Zoology lecture notes and study materials

Difference between Keratinized and Non-keratinized Epithelial Tissues


Keratinized vs Nonkeratinized Epithelium

Keratinized vs Non-keratinized Epithelium
Difference between Keratinized and Non-keratinized Epithelial Tissues

Epithelium constitutes the outer layer of body surfaces, linings of the alimentary canal and the walls of hollow structures. It covers the internal or external surfaces of the body. The functions epithelial tissue is to protect the underlying tissues from physical damages, infection, desiccation, UV radiation and heat loss. Based on the presence of Keratin, the epithelial tissues are categorized into Keratinized epithelium and Non-keratinized epithelial tissues. Keratins are a diverse group of structural proteins that form the intermediate filament network and they provide the structural integrity of keratinized epithelial cells.

The present post discusses the Difference between Keratinized and Non-keratinized Epithelial Cells.

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GATE life Sciences Study Materials

GATE XL 2018 Zoology Solved Question Paper with Answer Key


GATE Zoology Old Question Papers

Official / Original (Previous Year – Old) Solved Question Paper of GATE Life Sciences (XL) 2018 (Zoology) with Answer Key and Explanations as PDF. GATE XL aspirants can download the question paper as single PDF file for your exam preparation. Please feel free to inform us for any mistakes in the answer key provided.

To download the question paper, please click on the download link below the preview…


GATE XL Model Questions GATE XL Previous Year Papers


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Human Physiology Lecture Notes

Difference between A-Band and I-Band of Sarcomere – Comparison Tab


A-band vs I-band

A-Band vs I-Band
Difference between A-Band and I-Band of a Sarcomere

The basic structural and functional unit of a striated muscle is called the Sarcomere. The sarcomere is the repeating units of a striated muscle occur between two Z-lines. This gives the striated appearance of the skeletal or cardiac muscles. The sarcomere composed of myofibrils, an array elongated contractile protein threads found in striated muscle cells. There are two types of myofibrils in the sarcomere called thin filaments and thick filaments. The thin filaments are made of protein called Actin and the thick filaments are made of proteins called Myosin. The actin and myosin filaments in a sarcomere are arranged in a specific manner so that their overlapping and interlocking patterns produce distinct bands when they are observed under a microscope. These bands are technically called as A-bands (Anisotropic) and I-Bands (Isotropic). The present post discusses the Difference between A-bands and I-bands with a comparison table.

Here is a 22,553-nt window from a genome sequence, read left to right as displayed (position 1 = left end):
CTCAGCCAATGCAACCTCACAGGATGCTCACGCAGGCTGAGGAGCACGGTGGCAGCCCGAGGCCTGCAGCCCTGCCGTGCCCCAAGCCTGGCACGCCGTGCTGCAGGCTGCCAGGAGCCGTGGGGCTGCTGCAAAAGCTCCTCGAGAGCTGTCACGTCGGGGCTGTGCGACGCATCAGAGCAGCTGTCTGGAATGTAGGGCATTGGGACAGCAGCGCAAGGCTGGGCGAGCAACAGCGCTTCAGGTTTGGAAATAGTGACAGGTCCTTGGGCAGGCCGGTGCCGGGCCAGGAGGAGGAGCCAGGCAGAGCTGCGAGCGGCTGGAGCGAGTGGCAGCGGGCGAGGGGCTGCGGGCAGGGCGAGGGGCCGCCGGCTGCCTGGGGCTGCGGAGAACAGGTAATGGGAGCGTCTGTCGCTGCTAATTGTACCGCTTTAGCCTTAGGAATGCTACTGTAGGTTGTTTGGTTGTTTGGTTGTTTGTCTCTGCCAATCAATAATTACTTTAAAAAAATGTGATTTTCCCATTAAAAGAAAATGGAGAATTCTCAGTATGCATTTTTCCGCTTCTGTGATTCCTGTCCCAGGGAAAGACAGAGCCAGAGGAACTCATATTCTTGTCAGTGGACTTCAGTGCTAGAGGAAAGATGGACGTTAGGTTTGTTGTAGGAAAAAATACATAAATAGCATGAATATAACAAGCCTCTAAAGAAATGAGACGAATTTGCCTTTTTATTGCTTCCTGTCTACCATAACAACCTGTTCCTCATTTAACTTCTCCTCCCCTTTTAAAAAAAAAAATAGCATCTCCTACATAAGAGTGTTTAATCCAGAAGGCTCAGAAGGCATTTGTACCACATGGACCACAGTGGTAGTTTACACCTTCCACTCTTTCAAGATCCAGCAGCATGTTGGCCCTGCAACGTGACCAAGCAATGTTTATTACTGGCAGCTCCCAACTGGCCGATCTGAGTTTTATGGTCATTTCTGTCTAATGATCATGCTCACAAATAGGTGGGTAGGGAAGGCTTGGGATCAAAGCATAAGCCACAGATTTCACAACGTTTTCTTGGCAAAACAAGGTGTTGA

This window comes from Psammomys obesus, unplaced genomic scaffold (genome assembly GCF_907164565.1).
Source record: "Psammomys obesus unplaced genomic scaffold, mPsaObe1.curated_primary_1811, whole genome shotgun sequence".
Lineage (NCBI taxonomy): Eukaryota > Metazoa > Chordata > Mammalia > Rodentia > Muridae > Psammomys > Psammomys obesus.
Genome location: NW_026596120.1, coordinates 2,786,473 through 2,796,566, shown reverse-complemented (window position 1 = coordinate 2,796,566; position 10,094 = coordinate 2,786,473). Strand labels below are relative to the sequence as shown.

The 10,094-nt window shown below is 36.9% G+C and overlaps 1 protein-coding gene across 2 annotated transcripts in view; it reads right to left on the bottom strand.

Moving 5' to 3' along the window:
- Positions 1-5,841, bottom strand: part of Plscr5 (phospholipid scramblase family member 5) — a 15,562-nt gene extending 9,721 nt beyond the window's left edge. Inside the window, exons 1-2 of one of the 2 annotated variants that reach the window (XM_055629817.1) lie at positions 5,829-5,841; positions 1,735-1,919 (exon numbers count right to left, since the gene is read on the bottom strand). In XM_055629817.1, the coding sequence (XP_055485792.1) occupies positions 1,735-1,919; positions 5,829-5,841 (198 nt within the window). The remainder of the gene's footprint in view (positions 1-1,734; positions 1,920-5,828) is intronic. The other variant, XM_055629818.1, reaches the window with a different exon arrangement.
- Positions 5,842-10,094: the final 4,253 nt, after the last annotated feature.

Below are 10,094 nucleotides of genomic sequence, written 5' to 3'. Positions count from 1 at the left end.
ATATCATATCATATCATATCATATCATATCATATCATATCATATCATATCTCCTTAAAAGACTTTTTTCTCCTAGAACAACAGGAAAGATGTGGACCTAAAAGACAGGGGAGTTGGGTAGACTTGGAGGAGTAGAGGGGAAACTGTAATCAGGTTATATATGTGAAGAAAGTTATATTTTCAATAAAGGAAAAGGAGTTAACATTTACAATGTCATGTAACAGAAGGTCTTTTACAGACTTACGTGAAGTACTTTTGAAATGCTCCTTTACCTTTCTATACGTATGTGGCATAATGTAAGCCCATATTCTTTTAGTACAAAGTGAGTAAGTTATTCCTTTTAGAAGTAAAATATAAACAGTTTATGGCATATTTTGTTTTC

Sarcomere diagram

Structure of Sarcomere (Source: Wikipedia)

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Human Physiology Lecture Notes

Difference between Cilia and Microvilli – Comparison Table


cilia vs microvilli

Cilia vs Microvilli
Difference between Cilia and Microvilli

Cilia and microvilli are special types of protuberances from the surface some eukaryotic cells with specific functions such as movement, sensory functions or facilitating absorption.

Cilia (singular – Cilium) are narrow and long hair like protuberances from the apical surface of some epithelial cells. Cilia are made up of microtubules with a length of 5 to 10 µm and 0.2 µm in diameter.

Microvilli (singular – Microvillus) are microscopic cellular membrane protrusions that increase the surface area for absorption. Numerous microvilli together act as a structure called ‘Brush Borders’. The brush borders are abundantly present on the epithelial cells of the small intestine where they facilitate the absorption.

what if cilia and microvilli

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